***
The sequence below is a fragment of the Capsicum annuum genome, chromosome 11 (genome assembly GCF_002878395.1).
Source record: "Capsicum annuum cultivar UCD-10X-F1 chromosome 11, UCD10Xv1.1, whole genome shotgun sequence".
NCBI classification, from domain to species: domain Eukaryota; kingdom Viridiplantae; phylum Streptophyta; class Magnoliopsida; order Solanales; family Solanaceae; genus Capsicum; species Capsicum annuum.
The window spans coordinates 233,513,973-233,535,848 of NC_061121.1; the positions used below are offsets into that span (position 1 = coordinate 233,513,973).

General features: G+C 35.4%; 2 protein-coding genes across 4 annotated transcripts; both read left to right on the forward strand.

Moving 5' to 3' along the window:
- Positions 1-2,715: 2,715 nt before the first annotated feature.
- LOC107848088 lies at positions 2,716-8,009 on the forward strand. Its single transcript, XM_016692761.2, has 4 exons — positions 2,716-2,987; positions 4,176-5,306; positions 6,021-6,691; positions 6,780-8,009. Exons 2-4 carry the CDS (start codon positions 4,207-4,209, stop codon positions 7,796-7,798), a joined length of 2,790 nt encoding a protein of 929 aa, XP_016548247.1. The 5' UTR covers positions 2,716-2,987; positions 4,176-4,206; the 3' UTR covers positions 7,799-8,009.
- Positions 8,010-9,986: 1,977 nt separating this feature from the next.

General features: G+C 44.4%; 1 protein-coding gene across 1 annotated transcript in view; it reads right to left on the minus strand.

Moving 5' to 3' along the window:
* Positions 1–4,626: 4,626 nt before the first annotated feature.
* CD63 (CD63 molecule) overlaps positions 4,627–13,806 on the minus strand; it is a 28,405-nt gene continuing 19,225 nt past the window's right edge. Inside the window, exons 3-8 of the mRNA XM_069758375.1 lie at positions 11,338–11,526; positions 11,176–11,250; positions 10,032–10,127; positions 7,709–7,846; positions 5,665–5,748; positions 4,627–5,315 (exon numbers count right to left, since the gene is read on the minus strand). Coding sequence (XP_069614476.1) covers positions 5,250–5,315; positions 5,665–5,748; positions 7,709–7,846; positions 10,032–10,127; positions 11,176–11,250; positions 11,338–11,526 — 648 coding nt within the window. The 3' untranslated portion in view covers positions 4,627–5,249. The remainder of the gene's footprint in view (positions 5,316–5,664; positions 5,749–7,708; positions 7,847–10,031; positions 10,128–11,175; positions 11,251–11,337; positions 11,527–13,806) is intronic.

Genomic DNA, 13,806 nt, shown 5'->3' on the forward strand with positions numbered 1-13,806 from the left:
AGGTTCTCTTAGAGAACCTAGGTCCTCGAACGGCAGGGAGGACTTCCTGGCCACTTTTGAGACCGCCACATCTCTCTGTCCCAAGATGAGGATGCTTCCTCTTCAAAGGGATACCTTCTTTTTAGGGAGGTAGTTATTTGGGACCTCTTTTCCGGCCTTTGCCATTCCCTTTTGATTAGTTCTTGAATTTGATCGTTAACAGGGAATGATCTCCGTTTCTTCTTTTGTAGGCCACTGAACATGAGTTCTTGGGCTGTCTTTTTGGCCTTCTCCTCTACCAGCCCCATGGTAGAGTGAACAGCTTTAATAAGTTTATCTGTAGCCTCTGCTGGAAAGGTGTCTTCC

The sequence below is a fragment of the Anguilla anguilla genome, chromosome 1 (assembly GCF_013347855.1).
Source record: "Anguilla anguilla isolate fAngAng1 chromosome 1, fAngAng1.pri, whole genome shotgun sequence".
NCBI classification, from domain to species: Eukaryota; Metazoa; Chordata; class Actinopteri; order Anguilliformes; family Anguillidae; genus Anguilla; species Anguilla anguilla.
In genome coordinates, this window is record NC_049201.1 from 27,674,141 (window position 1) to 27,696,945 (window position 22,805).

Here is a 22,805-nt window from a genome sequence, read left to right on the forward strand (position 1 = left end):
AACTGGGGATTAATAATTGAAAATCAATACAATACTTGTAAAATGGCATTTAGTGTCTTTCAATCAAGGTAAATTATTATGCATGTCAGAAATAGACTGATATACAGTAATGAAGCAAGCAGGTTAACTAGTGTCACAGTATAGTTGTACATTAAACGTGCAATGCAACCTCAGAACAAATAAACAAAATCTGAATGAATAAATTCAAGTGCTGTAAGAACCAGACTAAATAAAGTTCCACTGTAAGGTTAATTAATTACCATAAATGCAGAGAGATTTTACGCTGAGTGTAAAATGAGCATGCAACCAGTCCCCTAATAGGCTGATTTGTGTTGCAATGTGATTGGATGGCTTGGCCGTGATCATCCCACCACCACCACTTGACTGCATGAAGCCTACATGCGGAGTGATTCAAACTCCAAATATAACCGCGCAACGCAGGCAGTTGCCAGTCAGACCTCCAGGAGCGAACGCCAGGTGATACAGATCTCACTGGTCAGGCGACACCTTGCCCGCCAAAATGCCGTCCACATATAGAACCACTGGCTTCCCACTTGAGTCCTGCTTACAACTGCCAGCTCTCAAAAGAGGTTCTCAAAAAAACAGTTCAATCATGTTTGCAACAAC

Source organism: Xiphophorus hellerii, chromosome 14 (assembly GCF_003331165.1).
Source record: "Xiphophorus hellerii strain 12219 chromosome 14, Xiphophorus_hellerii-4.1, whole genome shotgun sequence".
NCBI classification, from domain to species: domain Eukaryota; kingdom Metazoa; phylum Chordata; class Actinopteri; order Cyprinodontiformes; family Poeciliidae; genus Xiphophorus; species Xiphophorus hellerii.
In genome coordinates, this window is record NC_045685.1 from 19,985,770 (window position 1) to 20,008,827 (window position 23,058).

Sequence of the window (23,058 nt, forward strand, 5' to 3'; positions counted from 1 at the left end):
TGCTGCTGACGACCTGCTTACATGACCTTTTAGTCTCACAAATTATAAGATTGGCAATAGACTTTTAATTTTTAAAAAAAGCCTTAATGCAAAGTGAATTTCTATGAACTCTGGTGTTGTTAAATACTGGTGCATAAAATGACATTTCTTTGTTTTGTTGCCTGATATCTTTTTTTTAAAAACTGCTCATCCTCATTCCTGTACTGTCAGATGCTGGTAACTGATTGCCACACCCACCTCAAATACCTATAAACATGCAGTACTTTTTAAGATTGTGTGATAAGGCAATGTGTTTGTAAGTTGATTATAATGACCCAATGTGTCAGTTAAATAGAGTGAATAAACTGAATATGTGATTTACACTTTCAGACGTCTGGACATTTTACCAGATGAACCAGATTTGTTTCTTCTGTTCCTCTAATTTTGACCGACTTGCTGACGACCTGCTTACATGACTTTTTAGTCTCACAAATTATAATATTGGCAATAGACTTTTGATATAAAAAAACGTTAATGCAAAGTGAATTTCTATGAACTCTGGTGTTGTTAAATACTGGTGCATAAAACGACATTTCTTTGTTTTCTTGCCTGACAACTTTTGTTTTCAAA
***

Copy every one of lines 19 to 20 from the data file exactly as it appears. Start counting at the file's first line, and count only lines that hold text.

In genome coordinates, this window is record NC_049201.1 from 27,674,141 (window position 1) to 27,696,945 (window position 22,805).

Here is a 22,805-nt window from a genome sequence, read left to right on the forward strand (position 1 = left end):